HawkEye 360 booth at new space conference in August 2018. Credit: Shen Ge
With the abundance of new small satellite companies, HawkEye 360 stands out as one that detects radio wavelengths instead of visible light (what your eyes can see). HawkEye 360 plans to create a constellation of at least eighteen satellites in clusters of three that will map and analyze RF signals coming from communications and transportation services. Its applications include identifying transportation activity and logistics tracking, emergency response and rescue efforts, communications interference detection, and spectrum mapping and use.
HawkEye 360 has gathered an impressive team for their initial Pathfinder mission including a university research laboratory, an asteroid mining company and a space communications payload company. University of Toronto Institute for Aerospace Studies (UTIAS) has a specialty lab called Space Flight Laboratory (SFL) which has developed and refined microspace technologies for 22 smallsats in the last two decades. Though UTIAS-SFL has been contracted to develop the satellites using the Nemo-V1 satellite bus, the lab is actually a subcontractor for asteroid mining company Deep Space Industries (DSI). In addition to being a prime contractor, Deep Space Industries (DSI) is also providing an innovative water-based propulsion system. Meanwhile, HawkEye 360 has collaborated with GomSpace on the RF payload.
A CAD model of a SAS satellite in low earth orbit. Credit: SAS
There are over 5 billion unique mobile subscribers (as of August 2017) in the world. Despite this prevalence, there’s a considerable proportion of the population which lacks this access. The global sphere sees three billion people without access to affordable communication services. Connecting such populations through terrestrial means is a monumental challenge in geographically dispersed regions – Latin America, Africa, and Southeast Asia. Sky and Space Global seeks to address the challenge of global communication.
Sky and Space Global (SAS) plans to close the gap in the market between existing satellite communications operators, such as Iridium, Inmarsat and Globalstar, and land-based mobile networks such as Vodafone, Telefonica, Airtel and Safaricom. Affordable mobile services are critical for the economic and social development of many developing countries.
Sky and Space Global is working on a constellation of 200 nanosatellites of the 3U configuration in equatorial or near-equatorial low earth orbit (LEO) for narrowband communications. The total cost of all the satellites is expected to be $150 million. SAS is the first company to consider using nanosatellites for communication.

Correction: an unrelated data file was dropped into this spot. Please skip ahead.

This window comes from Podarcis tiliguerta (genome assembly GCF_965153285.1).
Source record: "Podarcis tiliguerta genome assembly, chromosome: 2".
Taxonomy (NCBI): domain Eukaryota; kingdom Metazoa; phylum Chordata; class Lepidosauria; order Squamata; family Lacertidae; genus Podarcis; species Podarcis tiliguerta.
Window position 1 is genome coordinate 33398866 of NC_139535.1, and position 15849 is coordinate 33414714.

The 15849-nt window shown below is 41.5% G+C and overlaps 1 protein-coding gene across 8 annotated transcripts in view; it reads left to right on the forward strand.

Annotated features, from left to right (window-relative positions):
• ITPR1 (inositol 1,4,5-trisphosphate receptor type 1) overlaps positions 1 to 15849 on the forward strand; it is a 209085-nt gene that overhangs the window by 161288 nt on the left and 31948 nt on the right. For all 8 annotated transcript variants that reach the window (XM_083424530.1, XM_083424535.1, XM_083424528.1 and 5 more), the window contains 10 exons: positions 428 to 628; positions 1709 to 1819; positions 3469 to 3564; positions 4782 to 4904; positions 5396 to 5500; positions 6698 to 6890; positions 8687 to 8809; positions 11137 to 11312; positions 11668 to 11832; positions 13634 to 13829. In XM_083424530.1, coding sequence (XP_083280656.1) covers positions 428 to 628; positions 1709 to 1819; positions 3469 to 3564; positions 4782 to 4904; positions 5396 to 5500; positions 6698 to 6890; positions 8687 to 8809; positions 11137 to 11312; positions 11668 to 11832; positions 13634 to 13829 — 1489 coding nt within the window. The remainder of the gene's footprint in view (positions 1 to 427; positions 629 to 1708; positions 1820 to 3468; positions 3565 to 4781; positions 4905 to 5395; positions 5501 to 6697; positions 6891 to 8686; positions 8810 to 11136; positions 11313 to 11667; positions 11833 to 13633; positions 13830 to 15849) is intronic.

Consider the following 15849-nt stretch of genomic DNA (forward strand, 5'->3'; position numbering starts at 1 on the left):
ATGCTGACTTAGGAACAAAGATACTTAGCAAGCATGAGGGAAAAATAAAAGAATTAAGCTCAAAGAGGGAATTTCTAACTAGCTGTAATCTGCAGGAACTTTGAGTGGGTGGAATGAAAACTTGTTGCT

Firefly Space Systems is a new space company based north of Austin, Texas. At least 25 companies have announced plans to build rockets to meet the growing demand for small-satellite launches since 2014, but Firefly Space Systems does not plan to blend into that pack. Thomas Markusic, Firefly Space Systems chief executive, said, "Think of this as the Model T of rockets, a simple widely used vehicle for getting from point to point, or in this case getting to space."
“When you are riding as a secondary payload on a large launch vehicle, you sometimes have to wait a couple of years and you are subject to the technical specifications of that launch,” said Amir Blachman, Space Angels Network managing director in Los Angeles. “Whereas if you can pay to get a custom launch for a smaller payload, you can tailor the timing and all the other elements of the mission to your specific needs.”
Markusic, a propulsion engineer who worked at NASA, the U.S. Air Force, SpaceX, Virgin Galactic and Blue Origin before founding Firefly, plans to build a family of simple expendable rockets offering dedicated rides for small satellites (under 1000 kilograms) to low earth orbit (LEO). Markusic left his job as Virgin Galactic’s vice president for propulsion in December 2013 to found Firefly because he saw a dearth of launch options for the burgeoning small-satellite market.
Firefly’s initial launch vehicle, Firefly Alpha, is designed to send 400 kilogram payloads into low Earth orbit or 200 kilograms into sun-synchronous orbit. The cost of a full vehicle to LEO is currently set at $8 million, and includes features that typically cost extra, such as the separation system and a full re-ride guarantee. Customers will not have to insure the launch, because if the first fails the second ride is on Firefly. Satellites will still need insurance for their own performance. Other launch options include delivering a 120-kilogram payload to a 500-kilometer sun-synchronous orbit for $4.95 million, and orbiting 3U CubeSats for about $240,000.
In October , NASA announced the award of fixed-price contracts to Firefly, Los Angeles-based Rocket Lab and Virgin Galactic of Long Beach, California, to provide dedicated rides into orbit for the CubeSats NASA transports under its Cubesat Launch Initiative. CubeSats are small cube-shaped satellites typically sized 10 by 10 by 11.35 centimeters and has a mass of no more than 1.33 kilograms. NASA plans to pay Firefly $5.5 million, Virgin Galactic $4.7 million and Rocket Lab $6.95 million for launches scheduled to occur by April 2018.
PJ King, cofounder and COO of Firefly, said the initial target is to field about four vehicles in the first year. If business goes well, King said the number of launches the first year could be up to seven. Assuming continued success, the goal for year two is to produce about 12 vehicles.